The Biden administration’s family reunification task force is expanding its ongoing effort to reunite families cruelly separated at the southern border by the previous administration, including the creation of a web portal for deported parents to self-identify and a new agreement with the United Nations-affiliated International Organization for Migration, the Associated Press (AP) reports.
Since January, the administration has reunited roughly 50 families with court documents last month stating the deported parents of 337 children have still not been found. But the task force said in June that due to the previous administration’s sloppy record-keeping, over 2,000 children may still be separated. “It is a huge challenge that we are absolutely committed to following through to meet and to do whatever we can to reunify these families,” task force leader Michelle Brané tells the AP.
The AP reports that under expanded reunification efforts, the Biden administration and International Organization for Migration will work together to help located deported parents secure necessary documentation to travel within their own country and to the U.S. The report said that the administration has also launched a multilingual web portal, Together.gov, allowing deported parents to contact the U.S. The campaign to promote the website will also be multilingual, including in several indigenous languages.
“If you are a parent, legal guardian, or child who was separated by the U.S. government at the U.S.-Mexico border between January 20, 2017, and January 20, 2021, you may qualify to begin the reunification process and receive support services. Parents and children who were previously reunited also qualify for these support services,” reads English-language text from the site.
“The International Organization for Migration will help all qualified families with this process,” the text continued. “The International Organization for Migration is a trusted partner of the U.S. government who helps ensure humane migration.”
Deported parents have been returned to the U.S. by the Biden administration under humanitarian parole, which allows them to live here for a period of three years. Reuniting families is just one part of righting this wrong. The next part must be ensuring the reunifications are permanent, advocates said. “Ultimately, we need the families to be given permanent legal status in light of what the United States government deliberately did to these families,” American Civil Liberties Union (ACLU) attorney Lee Gelernt told the AP.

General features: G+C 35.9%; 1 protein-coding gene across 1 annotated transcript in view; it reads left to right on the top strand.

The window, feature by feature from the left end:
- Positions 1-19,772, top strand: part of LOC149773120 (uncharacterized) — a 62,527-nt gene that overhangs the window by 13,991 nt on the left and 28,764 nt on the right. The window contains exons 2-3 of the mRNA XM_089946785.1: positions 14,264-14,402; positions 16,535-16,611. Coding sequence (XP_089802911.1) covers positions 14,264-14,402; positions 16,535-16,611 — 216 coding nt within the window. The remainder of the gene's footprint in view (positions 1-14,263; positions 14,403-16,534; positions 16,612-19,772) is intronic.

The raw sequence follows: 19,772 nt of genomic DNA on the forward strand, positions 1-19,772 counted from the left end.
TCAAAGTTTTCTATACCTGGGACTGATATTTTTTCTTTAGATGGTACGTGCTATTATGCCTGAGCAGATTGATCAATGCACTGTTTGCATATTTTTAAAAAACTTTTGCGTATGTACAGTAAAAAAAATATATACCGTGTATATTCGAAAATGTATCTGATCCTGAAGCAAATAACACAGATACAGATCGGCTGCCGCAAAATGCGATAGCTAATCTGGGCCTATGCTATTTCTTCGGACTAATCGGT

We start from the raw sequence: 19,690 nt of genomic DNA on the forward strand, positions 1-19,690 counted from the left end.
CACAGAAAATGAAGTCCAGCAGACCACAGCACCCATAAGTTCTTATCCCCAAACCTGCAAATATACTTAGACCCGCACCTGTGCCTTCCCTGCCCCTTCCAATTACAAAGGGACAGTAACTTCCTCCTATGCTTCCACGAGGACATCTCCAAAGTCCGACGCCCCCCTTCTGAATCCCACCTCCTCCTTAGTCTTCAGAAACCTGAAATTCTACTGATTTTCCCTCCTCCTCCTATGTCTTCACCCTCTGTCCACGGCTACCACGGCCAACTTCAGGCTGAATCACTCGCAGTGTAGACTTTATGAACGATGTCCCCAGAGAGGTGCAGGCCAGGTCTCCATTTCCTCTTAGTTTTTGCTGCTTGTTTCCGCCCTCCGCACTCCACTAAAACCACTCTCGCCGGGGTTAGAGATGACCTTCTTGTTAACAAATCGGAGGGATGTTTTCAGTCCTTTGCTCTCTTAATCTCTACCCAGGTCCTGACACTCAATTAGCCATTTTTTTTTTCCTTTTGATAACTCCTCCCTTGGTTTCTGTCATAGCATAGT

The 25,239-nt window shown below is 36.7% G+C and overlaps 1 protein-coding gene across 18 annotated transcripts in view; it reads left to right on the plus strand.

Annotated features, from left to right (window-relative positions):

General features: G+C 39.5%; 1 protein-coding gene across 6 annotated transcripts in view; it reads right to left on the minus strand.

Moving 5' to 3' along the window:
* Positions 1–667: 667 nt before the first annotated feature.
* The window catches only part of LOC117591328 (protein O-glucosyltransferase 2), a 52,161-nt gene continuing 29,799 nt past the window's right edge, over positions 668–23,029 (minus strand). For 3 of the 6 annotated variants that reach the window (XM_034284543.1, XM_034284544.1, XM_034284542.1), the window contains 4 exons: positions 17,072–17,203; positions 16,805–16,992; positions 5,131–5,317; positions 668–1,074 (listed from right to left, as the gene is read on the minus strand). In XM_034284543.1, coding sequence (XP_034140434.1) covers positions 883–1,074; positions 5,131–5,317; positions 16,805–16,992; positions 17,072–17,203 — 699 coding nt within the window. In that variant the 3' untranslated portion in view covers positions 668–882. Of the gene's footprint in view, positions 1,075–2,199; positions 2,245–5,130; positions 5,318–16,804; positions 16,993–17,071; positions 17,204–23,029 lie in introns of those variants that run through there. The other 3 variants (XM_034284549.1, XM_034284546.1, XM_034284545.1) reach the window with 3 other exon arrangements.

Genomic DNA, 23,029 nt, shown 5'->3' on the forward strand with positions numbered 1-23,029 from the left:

“The ACLU is in talks with the government to provide some compensation to the families as part of settlement talks,” the report continued.
Several reunited families recently held a virtual meeting with Department of Homeland Security Sec. Alejandro Mayorkas. One parent, Honduran asylum-seeker Keldy Mabel Gonzales Brebe, was separated from her children so long that one was legally an adult by the time they were reunited in May 2021. “We don’t want to be separated from our kids again after we fought for them so hard,” the AP reported she said in asking for permanent protection. “We suffered too much.” Notably, Brané said that Mayorkas apologized to the families, something the prior administration, which actually carried out these abuses, never did.
“The Secretary was clear in recognizing our responsibility,” she said in that August report. “He apologized to the families for what the government did and is dedicated to supporting them as they move forward with their lives, recognizing that the harm cannot be undone and that some of the emotional scars will stay with them. He encouraged them to move forward and committed to helping them to do so.”
“Brané said the administration recognizes that ‘we need to find a better, longer-term solution to provide families with stability,’ but that it will take more time, and perhaps action from Congress, to achieve that goal,” the AP said in its new report. While Connecticut Sen. Richard Blumenthal and Texas Rep. Joaquin Castro have already put forward legislation that would do just that, the Family Belong Together Act has disappointingly stalled in Congress.
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